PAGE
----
SOUTH-CENTRAL VERMONT

The southern Greens bisect the Champlain Valley and Connecticut River Valley, with several additional mountain peaks, like Mt. Ascutney, in south-central Vermont. Being the southernmost region of our forecast area, warm air is more likely to intrude. However, south-central Vermont is also closest to the favorable storm track of moisture-laden coastal systems, which often produce the largest snowfall accumulations. Warm fronts can have difficulty crossing the eastern Greens, and southeasterly flow is favorable for upslope regions, which allows the eastern slopes of the southern Greens to experience a bit more snow on average. Rutland sees somewhat less snowfall with less terrain driven snowfall events, but still receives around 75 inches of snowfall annually. Rutland climatologically has a less resilient snowpack than Cavendish or Rochester. The region experiences roughly 75 to 100 inches of snow each winter season.


CHANGES IN THE LAST TEN YEARS

The mean snowfall for each month was compared across sites for which a period of record covers at least the 1980-1981 winter season through the 2019-2020 winter season; each contains a set of thirty winter seasons. With that, a comparison between the winter seasons from 1990-2020 and 1980-2010 can be made to observe running changes over the last 10 years. This was also done seasonally to answer whether we have received more or less snowfall in recent winter seasons. See the images below with the bar charts. To summarize, some sites have experienced more snow and others have experienced less, while a few experienced little change. Some of the interesting ones to note are the average increase of 7.5” at Rutland compared to Cavendish*, which saw little change with a 0.6” reduction seasonally. Sites that have seen an increase in seasonal snowfall accumulations greater than 2” with the updated climatology include Burlington, Rutland, South Hero, and West Burke/Sutton* in Vermont, and Gouverneur and Tupper Lake in New York. Sites that have seen a decrease in seasonal snowfall accumulations greater than 2” are Enosburg in Vermont and Canton and Newcomb in New York. Among the monthly seasonal snowfall amounts, the notable change has been the little change or decrease in snowfall from November through January and the increase in snowfall during February and March, which is present at most of the sites assessed. It should be noted that the climatological comparisons of Enosburg and Cavendish Vermont, and Ellenberg, Gouverneur, and Tupper Lake, New York have been degraded by a small number of missing reports.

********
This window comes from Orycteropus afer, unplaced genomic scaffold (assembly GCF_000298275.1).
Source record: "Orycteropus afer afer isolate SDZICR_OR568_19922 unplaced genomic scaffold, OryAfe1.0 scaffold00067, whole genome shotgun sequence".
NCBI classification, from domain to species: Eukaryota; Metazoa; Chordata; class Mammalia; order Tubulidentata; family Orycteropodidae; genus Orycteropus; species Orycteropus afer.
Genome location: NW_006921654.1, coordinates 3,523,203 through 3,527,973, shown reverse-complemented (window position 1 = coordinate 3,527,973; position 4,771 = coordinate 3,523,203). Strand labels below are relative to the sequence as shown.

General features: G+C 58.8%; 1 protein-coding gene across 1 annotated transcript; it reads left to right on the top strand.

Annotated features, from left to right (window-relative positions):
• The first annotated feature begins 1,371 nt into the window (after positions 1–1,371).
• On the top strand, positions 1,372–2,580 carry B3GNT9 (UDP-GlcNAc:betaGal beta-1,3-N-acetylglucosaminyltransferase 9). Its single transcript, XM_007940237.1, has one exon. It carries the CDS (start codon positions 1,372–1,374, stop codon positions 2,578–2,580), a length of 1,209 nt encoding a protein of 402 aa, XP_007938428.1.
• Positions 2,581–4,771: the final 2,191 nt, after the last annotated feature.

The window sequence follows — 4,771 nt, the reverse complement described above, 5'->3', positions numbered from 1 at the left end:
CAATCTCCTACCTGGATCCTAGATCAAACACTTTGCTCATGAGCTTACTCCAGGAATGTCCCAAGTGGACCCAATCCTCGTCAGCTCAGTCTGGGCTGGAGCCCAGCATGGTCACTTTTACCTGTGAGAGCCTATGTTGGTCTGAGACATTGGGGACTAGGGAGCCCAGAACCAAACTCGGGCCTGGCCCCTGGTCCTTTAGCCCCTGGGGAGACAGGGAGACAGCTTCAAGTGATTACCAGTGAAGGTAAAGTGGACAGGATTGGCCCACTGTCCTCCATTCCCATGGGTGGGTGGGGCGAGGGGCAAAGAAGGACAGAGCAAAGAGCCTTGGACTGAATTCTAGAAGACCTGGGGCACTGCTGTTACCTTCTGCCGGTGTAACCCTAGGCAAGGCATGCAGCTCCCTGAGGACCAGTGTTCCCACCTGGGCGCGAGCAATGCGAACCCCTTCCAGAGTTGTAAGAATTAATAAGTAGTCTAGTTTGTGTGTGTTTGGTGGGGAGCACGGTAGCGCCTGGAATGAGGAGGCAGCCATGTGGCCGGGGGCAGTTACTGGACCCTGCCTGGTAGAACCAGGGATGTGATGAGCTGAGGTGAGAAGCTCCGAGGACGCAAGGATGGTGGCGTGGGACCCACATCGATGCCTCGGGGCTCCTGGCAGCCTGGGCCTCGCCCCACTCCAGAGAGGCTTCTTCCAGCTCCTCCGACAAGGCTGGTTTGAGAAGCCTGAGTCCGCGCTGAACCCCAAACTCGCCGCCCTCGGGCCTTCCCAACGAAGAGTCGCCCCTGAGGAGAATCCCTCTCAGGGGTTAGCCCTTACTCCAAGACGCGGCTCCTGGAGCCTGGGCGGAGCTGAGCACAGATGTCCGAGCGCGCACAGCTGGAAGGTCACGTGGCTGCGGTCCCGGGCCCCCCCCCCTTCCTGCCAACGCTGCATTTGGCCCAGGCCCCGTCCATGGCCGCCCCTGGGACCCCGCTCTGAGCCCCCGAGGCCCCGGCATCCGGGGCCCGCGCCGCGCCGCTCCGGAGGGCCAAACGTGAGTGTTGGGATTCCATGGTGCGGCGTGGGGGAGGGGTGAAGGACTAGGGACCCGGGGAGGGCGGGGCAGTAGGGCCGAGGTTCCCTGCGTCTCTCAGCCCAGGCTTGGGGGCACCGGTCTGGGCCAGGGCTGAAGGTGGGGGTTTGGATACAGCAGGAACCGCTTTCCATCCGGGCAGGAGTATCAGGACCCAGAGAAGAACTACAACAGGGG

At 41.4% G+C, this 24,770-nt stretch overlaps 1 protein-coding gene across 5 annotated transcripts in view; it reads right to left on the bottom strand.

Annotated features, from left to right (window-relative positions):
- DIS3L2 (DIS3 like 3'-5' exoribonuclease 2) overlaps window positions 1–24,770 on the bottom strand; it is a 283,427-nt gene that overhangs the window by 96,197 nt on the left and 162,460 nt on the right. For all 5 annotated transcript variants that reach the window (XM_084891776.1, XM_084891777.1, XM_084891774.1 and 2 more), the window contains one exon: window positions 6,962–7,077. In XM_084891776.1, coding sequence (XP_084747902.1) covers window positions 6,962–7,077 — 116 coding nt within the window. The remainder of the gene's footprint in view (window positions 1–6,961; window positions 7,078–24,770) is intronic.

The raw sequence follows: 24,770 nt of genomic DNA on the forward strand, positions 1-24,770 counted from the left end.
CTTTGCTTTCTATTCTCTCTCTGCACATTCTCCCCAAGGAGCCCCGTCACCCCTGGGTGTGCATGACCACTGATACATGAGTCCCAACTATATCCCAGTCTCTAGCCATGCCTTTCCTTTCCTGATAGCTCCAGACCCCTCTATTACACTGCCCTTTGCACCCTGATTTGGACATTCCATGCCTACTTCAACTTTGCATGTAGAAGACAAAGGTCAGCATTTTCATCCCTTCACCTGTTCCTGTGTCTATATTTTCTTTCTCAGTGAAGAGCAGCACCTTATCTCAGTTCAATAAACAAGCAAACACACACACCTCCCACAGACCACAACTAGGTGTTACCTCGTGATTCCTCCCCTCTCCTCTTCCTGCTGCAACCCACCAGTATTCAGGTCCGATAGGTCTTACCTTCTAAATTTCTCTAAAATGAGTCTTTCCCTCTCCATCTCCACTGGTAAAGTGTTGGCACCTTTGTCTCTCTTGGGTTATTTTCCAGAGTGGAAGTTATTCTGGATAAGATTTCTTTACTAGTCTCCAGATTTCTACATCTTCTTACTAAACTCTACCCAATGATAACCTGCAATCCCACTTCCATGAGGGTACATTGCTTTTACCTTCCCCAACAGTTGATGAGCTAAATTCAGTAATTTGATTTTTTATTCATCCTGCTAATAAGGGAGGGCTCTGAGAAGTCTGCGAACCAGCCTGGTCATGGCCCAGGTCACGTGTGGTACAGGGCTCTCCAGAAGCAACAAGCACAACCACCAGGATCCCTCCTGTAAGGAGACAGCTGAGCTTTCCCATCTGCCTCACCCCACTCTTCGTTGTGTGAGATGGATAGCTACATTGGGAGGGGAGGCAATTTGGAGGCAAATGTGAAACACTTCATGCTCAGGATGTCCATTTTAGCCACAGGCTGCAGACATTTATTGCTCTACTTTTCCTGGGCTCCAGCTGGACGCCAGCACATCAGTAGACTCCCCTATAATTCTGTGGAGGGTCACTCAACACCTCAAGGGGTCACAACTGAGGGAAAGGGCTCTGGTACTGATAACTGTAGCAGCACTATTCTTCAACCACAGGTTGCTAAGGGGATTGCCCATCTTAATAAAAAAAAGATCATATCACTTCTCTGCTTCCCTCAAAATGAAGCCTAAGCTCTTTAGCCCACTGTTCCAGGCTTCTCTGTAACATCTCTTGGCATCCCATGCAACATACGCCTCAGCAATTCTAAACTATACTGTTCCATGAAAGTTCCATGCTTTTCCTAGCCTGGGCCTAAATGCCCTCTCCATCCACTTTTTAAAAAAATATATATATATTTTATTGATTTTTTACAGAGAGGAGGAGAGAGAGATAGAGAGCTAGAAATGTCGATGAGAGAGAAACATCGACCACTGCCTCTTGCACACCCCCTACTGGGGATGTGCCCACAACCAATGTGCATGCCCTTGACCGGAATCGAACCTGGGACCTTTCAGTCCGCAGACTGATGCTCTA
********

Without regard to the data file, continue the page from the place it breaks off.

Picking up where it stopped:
Seasonal Snowfall Climatology

November Snowfall Climatology
December Snowfall Climatology
January Snowfall Climatology
February Snowfall Climatology
March Snowfall Climatology
April Snowfall Climatology

---

*Cavendish was supplemented with data from Proctorsville between 2015-2020.
*Sutton 2 NE was tethered with West Burke from 1999-2018.
*The Peru site was supplemented with data from the 4.1 ESE Peru observations for missing data.
*Observations from Waitsfield have been tethered a number of times (in 1984, in 1986, and in 2011). The most recent being Waitsfield 2 SE.


Questions pertaining to this resource may be referred to robert.d.haynes@noaa.gov.
REFERENCE

Banacos, P. C., 2011: Box and whisker plots for local climate datasets: Interpretation and creation using Excel 2007/2010. NWS Eastern Region Technical Attachment No. 2011-01, National Weather Service, Eastern Region Headquarters, Bohemia, NY, 20 pp. GOVN6 CNTN6 TOPN6 MALN6 NCBN6 LPLN6 ELZN6 PRUN6 ELBN6 SHRV1 BTV ENOV1 NPTV1 ISLV1 SUTV1 SJBV1 GILV1 WAIV1 SLNV1 ROCV1 CHTV1 RUTV1 CAVV1